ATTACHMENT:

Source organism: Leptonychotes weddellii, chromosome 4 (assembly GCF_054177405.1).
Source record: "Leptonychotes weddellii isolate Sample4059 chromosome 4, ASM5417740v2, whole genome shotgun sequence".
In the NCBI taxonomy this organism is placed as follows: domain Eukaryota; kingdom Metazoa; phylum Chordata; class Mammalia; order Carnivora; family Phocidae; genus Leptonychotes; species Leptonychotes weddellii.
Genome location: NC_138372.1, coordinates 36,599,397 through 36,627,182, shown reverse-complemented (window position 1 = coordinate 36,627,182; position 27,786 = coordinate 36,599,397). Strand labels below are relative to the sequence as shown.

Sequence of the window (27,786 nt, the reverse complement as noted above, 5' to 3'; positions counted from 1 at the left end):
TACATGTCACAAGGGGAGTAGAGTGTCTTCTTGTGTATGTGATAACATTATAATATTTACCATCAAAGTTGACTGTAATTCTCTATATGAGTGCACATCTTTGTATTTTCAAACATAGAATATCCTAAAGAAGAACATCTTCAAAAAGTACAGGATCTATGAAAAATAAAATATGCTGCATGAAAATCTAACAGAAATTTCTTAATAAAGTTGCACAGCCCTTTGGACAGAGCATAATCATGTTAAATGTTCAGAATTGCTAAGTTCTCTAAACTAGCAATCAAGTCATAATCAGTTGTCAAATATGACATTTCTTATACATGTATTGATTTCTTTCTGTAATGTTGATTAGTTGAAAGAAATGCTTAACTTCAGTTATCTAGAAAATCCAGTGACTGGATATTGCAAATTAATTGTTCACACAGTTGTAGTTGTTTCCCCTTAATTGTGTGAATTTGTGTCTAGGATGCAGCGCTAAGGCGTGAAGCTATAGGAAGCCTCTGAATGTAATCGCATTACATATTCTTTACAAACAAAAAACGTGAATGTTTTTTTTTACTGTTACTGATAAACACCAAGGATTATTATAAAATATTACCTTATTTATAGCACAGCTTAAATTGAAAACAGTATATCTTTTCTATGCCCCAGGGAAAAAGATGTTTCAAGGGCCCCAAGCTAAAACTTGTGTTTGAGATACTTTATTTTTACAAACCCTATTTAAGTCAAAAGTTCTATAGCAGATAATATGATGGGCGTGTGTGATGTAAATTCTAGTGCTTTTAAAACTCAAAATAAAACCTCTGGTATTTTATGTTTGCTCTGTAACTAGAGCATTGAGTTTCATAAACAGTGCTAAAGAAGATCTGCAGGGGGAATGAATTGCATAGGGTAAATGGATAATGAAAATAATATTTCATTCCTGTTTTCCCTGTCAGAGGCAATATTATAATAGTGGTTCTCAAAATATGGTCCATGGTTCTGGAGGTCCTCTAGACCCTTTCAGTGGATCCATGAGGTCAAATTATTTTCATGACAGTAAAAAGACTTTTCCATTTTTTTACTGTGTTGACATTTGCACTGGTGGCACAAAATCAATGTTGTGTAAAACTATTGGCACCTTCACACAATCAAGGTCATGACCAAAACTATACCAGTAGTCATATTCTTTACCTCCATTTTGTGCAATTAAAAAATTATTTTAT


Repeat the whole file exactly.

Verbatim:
Source organism: Leptonychotes weddellii, chromosome 4 (assembly GCF_054177405.1).
Source record: "Leptonychotes weddellii isolate Sample4059 chromosome 4, ASM5417740v2, whole genome shotgun sequence".
In the NCBI taxonomy this organism is placed as follows: domain Eukaryota; kingdom Metazoa; phylum Chordata; class Mammalia; order Carnivora; family Phocidae; genus Leptonychotes; species Leptonychotes weddellii.
Genome location: NC_138372.1, coordinates 36,599,397 through 36,627,182, shown reverse-complemented (window position 1 = coordinate 36,627,182; position 27,786 = coordinate 36,599,397). Strand labels below are relative to the sequence as shown.

Sequence of the window (27,786 nt, the reverse complement as noted above, 5' to 3'; positions counted from 1 at the left end):
TACATGTCACAAGGGGAGTAGAGTGTCTTCTTGTGTATGTGATAACATTATAATATTTACCATCAAAGTTGACTGTAATTCTCTATATGAGTGCACATCTTTGTATTTTCAAACATAGAATATCCTAAAGAAGAACATCTTCAAAAAGTACAGGATCTATGAAAAATAAAATATGCTGCATGAAAATCTAACAGAAATTTCTTAATAAAGTTGCACAGCCCTTTGGACAGAGCATAATCATGTTAAATGTTCAGAATTGCTAAGTTCTCTAAACTAGCAATCAAGTCATAATCAGTTGTCAAATATGACATTTCTTATACATGTATTGATTTCTTTCTGTAATGTTGATTAGTTGAAAGAAATGCTTAACTTCAGTTATCTAGAAAATCCAGTGACTGGATATTGCAAATTAATTGTTCACACAGTTGTAGTTGTTTCCCCTTAATTGTGTGAATTTGTGTCTAGGATGCAGCGCTAAGGCGTGAAGCTATAGGAAGCCTCTGAATGTAATCGCATTACATATTCTTTACAAACAAAAAACGTGAATGTTTTTTTTTACTGTTACTGATAAACACCAAGGATTATTATAAAATATTACCTTATTTATAGCACAGCTTAAATTGAAAACAGTATATCTTTTCTATGCCCCAGGGAAAAAGATGTTTCAAGGGCCCCAAGCTAAAACTTGTGTTTGAGATACTTTATTTTTACAAACCCTATTTAAGTCAAAAGTTCTATAGCAGATAATATGATGGGCGTGTGTGATGTAAATTCTAGTGCTTTTAAAACTCAAAATAAAACCTCTGGTATTTTATGTTTGCTCTGTAACTAGAGCATTGAGTTTCATAAACAGTGCTAAAGAAGATCTGCAGGGGGAATGAATTGCATAGGGTAAATGGATAATGAAAATAATATTTCATTCCTGTTTTCCCTGTCAGAGGCAATATTATAATAGTGGTTCTCAAAATATGGTCCATGGTTCTGGAGGTCCTCTAGACCCTTTCAGTGGATCCATGAGGTCAAATTATTTTCATGACAGTAAAAAGACTTTTCCATTTTTTTACTGTGTTGACATTTGCACTGGTGGCACAAAATCAATGTTGTGTAAAACTATTGGCACCTTCACACAATCAAGGTCATGACCAAAACTATACCAGTAGTCATATTCTTTACCTCCATTTTGTGCAATTAAAAAATTATTTTAT